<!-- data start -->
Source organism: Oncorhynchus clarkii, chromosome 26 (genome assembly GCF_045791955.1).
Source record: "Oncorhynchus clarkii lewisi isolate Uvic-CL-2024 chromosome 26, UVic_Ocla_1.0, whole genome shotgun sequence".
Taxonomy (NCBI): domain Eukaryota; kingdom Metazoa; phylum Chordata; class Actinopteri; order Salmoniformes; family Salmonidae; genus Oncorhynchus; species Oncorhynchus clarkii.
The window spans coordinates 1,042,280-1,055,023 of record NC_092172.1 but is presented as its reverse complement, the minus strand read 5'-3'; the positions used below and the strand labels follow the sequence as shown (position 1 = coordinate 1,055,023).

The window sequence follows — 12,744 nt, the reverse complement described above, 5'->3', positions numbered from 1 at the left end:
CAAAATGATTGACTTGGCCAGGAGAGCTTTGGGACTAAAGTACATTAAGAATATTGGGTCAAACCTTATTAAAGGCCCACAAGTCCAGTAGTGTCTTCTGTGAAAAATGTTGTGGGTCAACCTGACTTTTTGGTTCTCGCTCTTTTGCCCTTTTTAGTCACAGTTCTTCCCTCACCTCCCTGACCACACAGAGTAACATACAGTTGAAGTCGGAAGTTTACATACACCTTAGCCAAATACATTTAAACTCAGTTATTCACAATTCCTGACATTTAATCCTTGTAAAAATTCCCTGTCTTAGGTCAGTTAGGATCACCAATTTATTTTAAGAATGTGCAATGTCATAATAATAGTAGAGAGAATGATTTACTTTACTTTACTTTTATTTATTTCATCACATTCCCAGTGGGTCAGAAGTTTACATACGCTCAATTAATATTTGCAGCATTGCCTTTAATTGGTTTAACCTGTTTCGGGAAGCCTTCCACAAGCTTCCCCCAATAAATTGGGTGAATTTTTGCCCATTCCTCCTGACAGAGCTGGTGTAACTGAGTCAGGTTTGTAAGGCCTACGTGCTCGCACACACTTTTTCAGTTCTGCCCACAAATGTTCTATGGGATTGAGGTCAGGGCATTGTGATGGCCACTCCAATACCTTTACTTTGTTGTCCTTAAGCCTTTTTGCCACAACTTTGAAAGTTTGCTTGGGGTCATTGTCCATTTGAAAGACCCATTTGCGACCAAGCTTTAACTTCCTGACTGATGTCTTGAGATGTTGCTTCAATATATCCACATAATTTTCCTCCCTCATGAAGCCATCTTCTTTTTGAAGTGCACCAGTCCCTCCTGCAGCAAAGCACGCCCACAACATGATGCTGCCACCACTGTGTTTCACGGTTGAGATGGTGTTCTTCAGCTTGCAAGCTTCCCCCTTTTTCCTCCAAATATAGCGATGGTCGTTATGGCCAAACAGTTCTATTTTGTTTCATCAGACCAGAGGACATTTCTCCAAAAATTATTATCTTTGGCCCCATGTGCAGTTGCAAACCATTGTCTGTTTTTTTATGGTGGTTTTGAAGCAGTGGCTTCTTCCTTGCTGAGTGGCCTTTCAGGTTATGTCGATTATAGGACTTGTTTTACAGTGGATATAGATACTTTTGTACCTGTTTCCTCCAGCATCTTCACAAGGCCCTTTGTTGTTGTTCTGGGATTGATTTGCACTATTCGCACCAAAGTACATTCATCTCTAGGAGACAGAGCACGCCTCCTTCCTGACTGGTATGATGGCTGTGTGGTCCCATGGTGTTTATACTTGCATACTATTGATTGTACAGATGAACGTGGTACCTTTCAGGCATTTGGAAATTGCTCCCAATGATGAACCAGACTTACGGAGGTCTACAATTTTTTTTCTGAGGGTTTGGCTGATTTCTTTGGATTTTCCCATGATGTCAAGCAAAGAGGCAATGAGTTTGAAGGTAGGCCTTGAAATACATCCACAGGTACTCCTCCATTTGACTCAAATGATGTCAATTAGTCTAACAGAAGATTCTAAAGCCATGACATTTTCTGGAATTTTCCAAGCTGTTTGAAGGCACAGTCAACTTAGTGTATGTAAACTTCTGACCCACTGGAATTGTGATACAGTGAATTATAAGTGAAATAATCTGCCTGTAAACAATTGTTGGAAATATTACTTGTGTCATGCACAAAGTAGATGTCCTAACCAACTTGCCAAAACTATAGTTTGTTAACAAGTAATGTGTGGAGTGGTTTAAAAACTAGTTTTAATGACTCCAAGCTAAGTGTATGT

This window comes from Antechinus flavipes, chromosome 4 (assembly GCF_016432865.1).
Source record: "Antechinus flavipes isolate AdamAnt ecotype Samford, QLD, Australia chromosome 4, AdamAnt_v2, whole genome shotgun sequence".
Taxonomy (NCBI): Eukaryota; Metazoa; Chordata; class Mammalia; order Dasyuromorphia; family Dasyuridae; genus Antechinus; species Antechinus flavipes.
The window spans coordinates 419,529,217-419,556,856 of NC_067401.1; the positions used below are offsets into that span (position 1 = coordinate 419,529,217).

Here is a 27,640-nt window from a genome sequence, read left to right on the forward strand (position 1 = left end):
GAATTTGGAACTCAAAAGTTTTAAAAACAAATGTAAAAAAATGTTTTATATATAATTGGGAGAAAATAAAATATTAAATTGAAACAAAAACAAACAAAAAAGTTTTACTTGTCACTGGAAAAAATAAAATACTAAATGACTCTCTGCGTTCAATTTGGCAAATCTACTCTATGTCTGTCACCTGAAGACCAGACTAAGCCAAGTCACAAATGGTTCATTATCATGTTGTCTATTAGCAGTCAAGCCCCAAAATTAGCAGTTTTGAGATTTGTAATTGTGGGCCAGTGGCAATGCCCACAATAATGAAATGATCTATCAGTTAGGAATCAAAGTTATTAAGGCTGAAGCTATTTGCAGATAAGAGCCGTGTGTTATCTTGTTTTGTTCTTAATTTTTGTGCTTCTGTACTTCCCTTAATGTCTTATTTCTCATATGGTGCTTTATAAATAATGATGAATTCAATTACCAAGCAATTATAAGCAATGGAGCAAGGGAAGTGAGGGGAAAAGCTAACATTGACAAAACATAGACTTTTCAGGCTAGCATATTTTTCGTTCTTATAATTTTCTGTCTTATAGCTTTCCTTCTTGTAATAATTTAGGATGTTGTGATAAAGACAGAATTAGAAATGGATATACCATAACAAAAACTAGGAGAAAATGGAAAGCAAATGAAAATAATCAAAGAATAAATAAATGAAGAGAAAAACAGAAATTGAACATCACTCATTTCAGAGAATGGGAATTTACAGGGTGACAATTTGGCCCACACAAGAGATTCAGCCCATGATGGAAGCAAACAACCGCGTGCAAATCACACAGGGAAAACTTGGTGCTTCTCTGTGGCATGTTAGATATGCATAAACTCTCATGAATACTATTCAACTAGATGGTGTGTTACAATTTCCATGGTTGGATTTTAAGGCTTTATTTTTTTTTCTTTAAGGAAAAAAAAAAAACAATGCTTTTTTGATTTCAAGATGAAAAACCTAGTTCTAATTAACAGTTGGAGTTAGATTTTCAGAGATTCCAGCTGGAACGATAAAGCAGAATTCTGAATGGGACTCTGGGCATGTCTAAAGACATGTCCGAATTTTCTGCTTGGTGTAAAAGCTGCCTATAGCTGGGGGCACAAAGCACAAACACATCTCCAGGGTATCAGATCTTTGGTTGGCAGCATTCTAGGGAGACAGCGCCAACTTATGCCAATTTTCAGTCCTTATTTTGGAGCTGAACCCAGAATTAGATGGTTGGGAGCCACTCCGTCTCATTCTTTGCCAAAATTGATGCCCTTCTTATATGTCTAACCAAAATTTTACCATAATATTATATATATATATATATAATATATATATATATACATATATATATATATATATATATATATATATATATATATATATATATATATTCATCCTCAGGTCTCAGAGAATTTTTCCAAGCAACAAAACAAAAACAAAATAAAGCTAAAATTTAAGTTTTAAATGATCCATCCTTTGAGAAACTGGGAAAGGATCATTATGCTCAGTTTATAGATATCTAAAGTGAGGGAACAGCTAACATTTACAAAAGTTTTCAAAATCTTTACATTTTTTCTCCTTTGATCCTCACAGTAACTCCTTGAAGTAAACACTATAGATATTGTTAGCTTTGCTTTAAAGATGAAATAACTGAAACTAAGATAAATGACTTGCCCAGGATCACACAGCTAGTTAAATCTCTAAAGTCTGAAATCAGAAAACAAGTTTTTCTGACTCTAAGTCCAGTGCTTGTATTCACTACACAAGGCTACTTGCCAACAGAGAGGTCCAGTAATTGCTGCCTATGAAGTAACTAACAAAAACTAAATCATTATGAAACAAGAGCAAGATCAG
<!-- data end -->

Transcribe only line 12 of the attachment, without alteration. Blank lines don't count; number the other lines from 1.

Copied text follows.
GAATTTGGAACTCAAAAGTTTTAAAAACAAATGTAAAAAAATGTTTTATATATAATTGGGAGAAAATAAAATATTAAATTGAAACAAAAACAAACAAAAAAGTTTTACTTGTCACTGGAAAAAATAAAATACTAAATGACTCTCTGCGTTCAATTTGGCAAATCTACTCTATGTCTGTCACCTGAAGACCAGACTAAGCCAAGTCACAAATGGTTCATTATCATGTTGTCTATTAGCAGTCAAGCCCCAAAATTAGCAGTTTTGAGATTTGTAATTGTGGGCCAGTGGCAATGCCCACAATAATGAAATGATCTATCAGTTAGGAATCAAAGTTATTAAGGCTGAAGCTATTTGCAGATAAGAGCCGTGTGTTATCTTGTTTTGTTCTTAATTTTTGTGCTTCTGTACTTCCCTTAATGTCTTATTTCTCATATGGTGCTTTATAAATAATGATGAATTCAATTACCAAGCAATTATAAGCAATGGAGCAAGGGAAGTGAGGGGAAAAGCTAACATTGACAAAACATAGACTTTTCAGGCTAGCATATTTTTCGTTCTTATAATTTTCTGTCTTATAGCTTTCCTTCTTGTAATAATTTAGGATGTTGTGATAAAGACAGAATTAGAAATGGATATACCATAACAAAAACTAGGAGAAAATGGAAAGCAAATGAAAATAATCAAAGAATAAATAAATGAAGAGAAAAACAGAAATTGAACATCACTCATTTCAGAGAATGGGAATTTACAGGGTGACAATTTGGCCCACACAAGAGATTCAGCCCATGATGGAAGCAAACAACCGCGTGCAAATCACACAGGGAAAACTTGGTGCTTCTCTGTGGCATGTTAGATATGCATAAACTCTCATGAATACTATTCAACTAGATGGTGTGTTACAATTTCCATGGTTGGATTTTAAGGCTTTATTTTTTTTTCTTTAAGGAAAAAAAAAAAACAATGCTTTTTTGATTTCAAGATGAAAAACCTAGTTCTAATTAACAGTTGGAGTTAGATTTTCAGAGATTCCAGCTGGAACGATAAAGCAGAATTCTGAATGGGACTCTGGGCATGTCTAAAGACATGTCCGAATTTTCTGCTTGGTGTAAAAGCTGCCTATAGCTGGGGGCACAAAGCACAAACACATCTCCAGGGTATCAGATCTTTGGTTGGCAGCATTCTAGGGAGACAGCGCCAACTTATGCCAATTTTCAGTCCTTATTTTGGAGCTGAACCCAGAATTAGATGGTTGGGAGCCACTCCGTCTCATTCTTTGCCAAAATTGATGCCCTTCTTATATGTCTAACCAAAATTTTACCATAATATTATATATATATATATATAATATATATATATATACATATATATATATATATATATATATATATATATATATATATATATATATATTCATCCTCAGGTCTCAGAGAATTTTTCCAAGCAACAAAACAAAAACAAAATAAAGCTAAAATTTAAGTTTTAAATGATCCATCCTTTGAGAAACTGGGAAAGGATCATTATGCTCAGTTTATAGATATCTAAAGTGAGGGAACAGCTAACATTTACAAAAGTTTTCAAAATCTTTACATTTTTTCTCCTTTGATCCTCACAGTAACTCCTTGAAGTAAACACTATAGATATTGTTAGCTTTGCTTTAAAGATGAAATAACTGAAACTAAGATAAATGACTTGCCCAGGATCACACAGCTAGTTAAATCTCTAAAGTCTGAAATCAGAAAACAAGTTTTTCTGACTCTAAGTCCAGTGCTTGTATTCACTACACAAGGCTACTTGCCAACAGAGAGGTCCAGTAATTGCTGCCTATGAAGTAACTAACAAAAACTAAATCATTATGAAACAAGAGCAAGATCAG